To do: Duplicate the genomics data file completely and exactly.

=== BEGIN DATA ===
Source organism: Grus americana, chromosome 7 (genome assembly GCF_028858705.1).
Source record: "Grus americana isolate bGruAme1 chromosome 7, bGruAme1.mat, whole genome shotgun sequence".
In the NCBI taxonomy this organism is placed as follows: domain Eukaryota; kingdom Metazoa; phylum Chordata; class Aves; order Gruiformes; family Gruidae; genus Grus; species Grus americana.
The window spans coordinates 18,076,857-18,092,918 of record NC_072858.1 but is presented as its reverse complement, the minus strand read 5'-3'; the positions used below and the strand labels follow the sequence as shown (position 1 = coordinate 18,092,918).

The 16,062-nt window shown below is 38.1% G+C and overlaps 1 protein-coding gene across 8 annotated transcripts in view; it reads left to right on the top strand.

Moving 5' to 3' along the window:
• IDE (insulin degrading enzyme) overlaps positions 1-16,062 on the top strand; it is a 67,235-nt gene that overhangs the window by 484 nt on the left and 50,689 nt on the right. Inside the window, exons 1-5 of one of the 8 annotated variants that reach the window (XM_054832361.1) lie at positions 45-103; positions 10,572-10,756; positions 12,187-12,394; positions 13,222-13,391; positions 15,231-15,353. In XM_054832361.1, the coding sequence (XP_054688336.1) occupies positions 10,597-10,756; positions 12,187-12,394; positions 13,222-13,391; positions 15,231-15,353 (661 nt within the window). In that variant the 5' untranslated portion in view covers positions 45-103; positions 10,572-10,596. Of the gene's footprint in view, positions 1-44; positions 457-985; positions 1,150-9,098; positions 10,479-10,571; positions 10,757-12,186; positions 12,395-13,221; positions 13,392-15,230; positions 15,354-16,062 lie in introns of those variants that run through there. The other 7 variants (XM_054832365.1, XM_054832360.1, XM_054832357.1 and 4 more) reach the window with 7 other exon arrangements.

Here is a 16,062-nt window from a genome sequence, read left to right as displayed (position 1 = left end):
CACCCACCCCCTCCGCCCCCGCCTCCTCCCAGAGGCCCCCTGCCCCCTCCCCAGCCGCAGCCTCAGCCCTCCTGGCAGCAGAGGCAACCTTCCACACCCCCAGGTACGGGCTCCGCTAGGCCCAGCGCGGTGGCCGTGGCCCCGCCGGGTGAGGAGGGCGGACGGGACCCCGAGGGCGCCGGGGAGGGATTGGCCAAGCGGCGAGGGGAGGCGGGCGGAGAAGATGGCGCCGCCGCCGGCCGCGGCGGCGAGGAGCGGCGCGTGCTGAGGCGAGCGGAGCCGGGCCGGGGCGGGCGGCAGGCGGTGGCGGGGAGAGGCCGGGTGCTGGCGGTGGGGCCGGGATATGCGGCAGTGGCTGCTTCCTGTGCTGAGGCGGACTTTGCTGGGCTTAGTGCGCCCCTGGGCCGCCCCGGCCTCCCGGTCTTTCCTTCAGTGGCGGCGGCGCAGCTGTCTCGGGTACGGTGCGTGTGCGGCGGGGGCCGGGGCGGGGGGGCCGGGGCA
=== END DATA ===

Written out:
Source organism: Grus americana, chromosome 7 (genome assembly GCF_028858705.1).
Source record: "Grus americana isolate bGruAme1 chromosome 7, bGruAme1.mat, whole genome shotgun sequence".
In the NCBI taxonomy this organism is placed as follows: domain Eukaryota; kingdom Metazoa; phylum Chordata; class Aves; order Gruiformes; family Gruidae; genus Grus; species Grus americana.
The window spans coordinates 18,076,857-18,092,918 of record NC_072858.1 but is presented as its reverse complement, the minus strand read 5'-3'; the positions used below and the strand labels follow the sequence as shown (position 1 = coordinate 18,092,918).

The 16,062-nt window shown below is 38.1% G+C and overlaps 1 protein-coding gene across 8 annotated transcripts in view; it reads left to right on the top strand.

Moving 5' to 3' along the window:
• IDE (insulin degrading enzyme) overlaps positions 1-16,062 on the top strand; it is a 67,235-nt gene that overhangs the window by 484 nt on the left and 50,689 nt on the right. Inside the window, exons 1-5 of one of the 8 annotated variants that reach the window (XM_054832361.1) lie at positions 45-103; positions 10,572-10,756; positions 12,187-12,394; positions 13,222-13,391; positions 15,231-15,353. In XM_054832361.1, the coding sequence (XP_054688336.1) occupies positions 10,597-10,756; positions 12,187-12,394; positions 13,222-13,391; positions 15,231-15,353 (661 nt within the window). In that variant the 5' untranslated portion in view covers positions 45-103; positions 10,572-10,596. Of the gene's footprint in view, positions 1-44; positions 457-985; positions 1,150-9,098; positions 10,479-10,571; positions 10,757-12,186; positions 12,395-13,221; positions 13,392-15,230; positions 15,354-16,062 lie in introns of those variants that run through there. The other 7 variants (XM_054832365.1, XM_054832360.1, XM_054832357.1 and 4 more) reach the window with 7 other exon arrangements.

Here is a 16,062-nt window from a genome sequence, read left to right as displayed (position 1 = left end):
CACCCACCCCCTCCGCCCCCGCCTCCTCCCAGAGGCCCCCTGCCCCCTCCCCAGCCGCAGCCTCAGCCCTCCTGGCAGCAGAGGCAACCTTCCACACCCCCAGGTACGGGCTCCGCTAGGCCCAGCGCGGTGGCCGTGGCCCCGCCGGGTGAGGAGGGCGGACGGGACCCCGAGGGCGCCGGGGAGGGATTGGCCAAGCGGCGAGGGGAGGCGGGCGGAGAAGATGGCGCCGCCGCCGGCCGCGGCGGCGAGGAGCGGCGCGTGCTGAGGCGAGCGGAGCCGGGCCGGGGCGGGCGGCAGGCGGTGGCGGGGAGAGGCCGGGTGCTGGCGGTGGGGCCGGGATATGCGGCAGTGGCTGCTTCCTGTGCTGAGGCGGACTTTGCTGGGCTTAGTGCGCCCCTGGGCCGCCCCGGCCTCCCGGTCTTTCCTTCAGTGGCGGCGGCGCAGCTGTCTCGGGTACGGTGCGTGTGCGGCGGGGGCCGGGGCGGGGGGGCCGGGGCA